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RadeonSI Lands Bits In Mesa 20.2 For Better Dealing With GPU Virtualization

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  • RadeonSI Lands Bits In Mesa 20.2 For Better Dealing With GPU Virtualization

    Phoronix: RadeonSI Lands Bits In Mesa 20.2 For Better Dealing WIth GPU Virtualization

    Well known open-source AMD graphics driver developer Marek Olšák has landed a set of 15 patches into Mesa 20.2 for improving the RadeonSI driver's handling within virtualized environments...

    http://www.phoronix.com/scan.php?pag...tter-Deal-Virt

  • #2
    I don't get it...
    If this requires SR-IOV to work and no normal AMD cards have this, how is this going to work with Navi / Vega ?
    Or we're talking about the professional versions only ?

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    • #3
      It doesn't require SR-IOV. You can use it on bare metal as well. It's just that the main use case for pre-emption at this point is SR-IOV (the hypervisor uses pre-emption for time slicing). There just isn't a use case for it on bare metal at the moment. In theory the scheduler in the kernel driver could use it to pre-empt lower priority tasks.

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      • #4
        Originally posted by agd5f View Post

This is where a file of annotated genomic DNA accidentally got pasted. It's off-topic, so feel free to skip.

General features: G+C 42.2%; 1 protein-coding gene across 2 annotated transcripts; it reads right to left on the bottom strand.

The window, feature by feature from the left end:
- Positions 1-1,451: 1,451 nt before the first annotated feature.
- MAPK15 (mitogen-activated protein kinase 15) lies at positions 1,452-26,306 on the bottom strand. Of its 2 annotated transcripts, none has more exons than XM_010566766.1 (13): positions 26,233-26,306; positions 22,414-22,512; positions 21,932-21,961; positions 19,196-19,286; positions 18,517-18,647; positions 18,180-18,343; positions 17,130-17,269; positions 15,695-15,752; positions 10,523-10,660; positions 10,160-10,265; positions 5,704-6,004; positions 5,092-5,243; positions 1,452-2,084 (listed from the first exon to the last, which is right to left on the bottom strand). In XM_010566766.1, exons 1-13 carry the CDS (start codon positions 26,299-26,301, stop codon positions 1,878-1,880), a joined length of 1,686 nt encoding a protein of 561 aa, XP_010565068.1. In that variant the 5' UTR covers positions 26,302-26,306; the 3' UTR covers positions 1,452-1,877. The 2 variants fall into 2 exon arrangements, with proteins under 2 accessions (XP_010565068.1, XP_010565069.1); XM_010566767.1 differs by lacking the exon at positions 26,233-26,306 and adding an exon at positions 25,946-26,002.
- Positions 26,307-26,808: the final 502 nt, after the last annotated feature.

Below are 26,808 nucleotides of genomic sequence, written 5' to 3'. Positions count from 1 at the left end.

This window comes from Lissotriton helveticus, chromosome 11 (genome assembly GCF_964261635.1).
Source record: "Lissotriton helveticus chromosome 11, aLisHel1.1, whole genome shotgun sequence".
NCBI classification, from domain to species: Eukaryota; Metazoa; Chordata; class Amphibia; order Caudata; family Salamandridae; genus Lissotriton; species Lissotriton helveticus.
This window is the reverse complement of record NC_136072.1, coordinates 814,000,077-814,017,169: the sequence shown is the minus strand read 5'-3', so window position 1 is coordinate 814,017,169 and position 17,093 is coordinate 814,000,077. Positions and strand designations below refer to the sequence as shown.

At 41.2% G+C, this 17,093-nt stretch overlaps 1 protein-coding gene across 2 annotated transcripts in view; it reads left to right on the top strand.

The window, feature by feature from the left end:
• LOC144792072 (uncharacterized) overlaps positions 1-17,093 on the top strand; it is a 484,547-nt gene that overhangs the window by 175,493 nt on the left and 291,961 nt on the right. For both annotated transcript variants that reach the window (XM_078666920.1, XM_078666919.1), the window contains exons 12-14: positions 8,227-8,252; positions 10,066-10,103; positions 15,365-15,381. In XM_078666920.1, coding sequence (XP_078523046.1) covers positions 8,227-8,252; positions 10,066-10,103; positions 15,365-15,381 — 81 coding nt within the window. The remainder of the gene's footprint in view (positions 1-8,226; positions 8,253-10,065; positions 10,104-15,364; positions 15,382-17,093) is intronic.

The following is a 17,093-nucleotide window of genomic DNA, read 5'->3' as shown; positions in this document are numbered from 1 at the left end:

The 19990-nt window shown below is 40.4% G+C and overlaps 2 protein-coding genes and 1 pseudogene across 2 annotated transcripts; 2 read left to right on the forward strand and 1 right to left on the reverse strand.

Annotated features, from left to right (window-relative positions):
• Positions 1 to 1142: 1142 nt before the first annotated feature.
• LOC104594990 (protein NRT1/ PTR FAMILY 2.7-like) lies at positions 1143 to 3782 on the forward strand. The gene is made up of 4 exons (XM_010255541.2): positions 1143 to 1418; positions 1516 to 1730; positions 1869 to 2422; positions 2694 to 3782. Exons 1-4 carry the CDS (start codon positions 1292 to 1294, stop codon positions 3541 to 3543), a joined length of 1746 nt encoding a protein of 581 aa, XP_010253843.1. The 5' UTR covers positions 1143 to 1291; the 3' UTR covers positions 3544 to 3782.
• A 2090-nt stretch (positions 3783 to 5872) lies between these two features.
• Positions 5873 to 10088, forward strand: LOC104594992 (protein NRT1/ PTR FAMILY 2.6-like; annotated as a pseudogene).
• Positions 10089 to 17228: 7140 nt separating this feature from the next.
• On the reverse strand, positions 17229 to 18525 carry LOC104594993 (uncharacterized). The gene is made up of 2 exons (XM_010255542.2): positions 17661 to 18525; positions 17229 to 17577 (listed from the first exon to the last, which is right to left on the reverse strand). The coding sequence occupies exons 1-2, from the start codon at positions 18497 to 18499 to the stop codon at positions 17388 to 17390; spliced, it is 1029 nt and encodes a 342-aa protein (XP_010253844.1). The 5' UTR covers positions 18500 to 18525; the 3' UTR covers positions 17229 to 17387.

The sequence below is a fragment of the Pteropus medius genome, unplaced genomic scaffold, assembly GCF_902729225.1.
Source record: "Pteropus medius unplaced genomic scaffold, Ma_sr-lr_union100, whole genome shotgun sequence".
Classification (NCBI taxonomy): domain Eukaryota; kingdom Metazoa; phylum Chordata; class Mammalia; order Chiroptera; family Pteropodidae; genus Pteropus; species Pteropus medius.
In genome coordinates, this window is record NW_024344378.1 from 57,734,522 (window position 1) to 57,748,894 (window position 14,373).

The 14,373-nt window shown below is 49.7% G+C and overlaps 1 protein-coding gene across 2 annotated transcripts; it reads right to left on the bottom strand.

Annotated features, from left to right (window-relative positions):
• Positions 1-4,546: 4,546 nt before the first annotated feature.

It doesn't require SR-IOV. You can use it on bare metal as well. It's just that the main use case for pre-emption at this point is SR-IOV (the hypervisor uses pre-emption for time slicing). There just isn't a use case for it on bare metal at the moment. In theory the scheduler in the kernel driver could use it to pre-empt lower priority tasks.
        Clearly you didn't get the comment here. He said that you blocked non sever Gpus from using virtual Gpu futures like multiseat computer configuration. This way you lose money when someone buys the middle class Gpu and not the high class one because he cannot (for example) launch two CSGO instances from the same pc with two monitors - two mouses and two keyboards. Even games that don't support two instances from the same desktop, you can run the second instance in isolation sandbox.

        AMD understands major fails and defeats when its to late. You only achieved management quality from 10% to 30% and you throw parties.
        Last edited by artivision; 07-22-2020, 04:57 PM.

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        • #5
          Originally posted by artivision View Post
          He said that you blocked non sever Gpus from using virtual Gpu futures like multiseat computer configuration. This way you lose money when someone buys the middle class Gpu and not the high class one because he cannot (for example) launch two CSGO instances from the same pc with two monitors - two mouses and two keyboards. Even games that don't support two instances from the same desktop, you can run the second instance in isolation sandbox.
          what you think he said is wrong. virtual gpu features are not needed for multiseat. neither for video output nor for instance isolation, it's all doable in normal userspace with different users or namespaces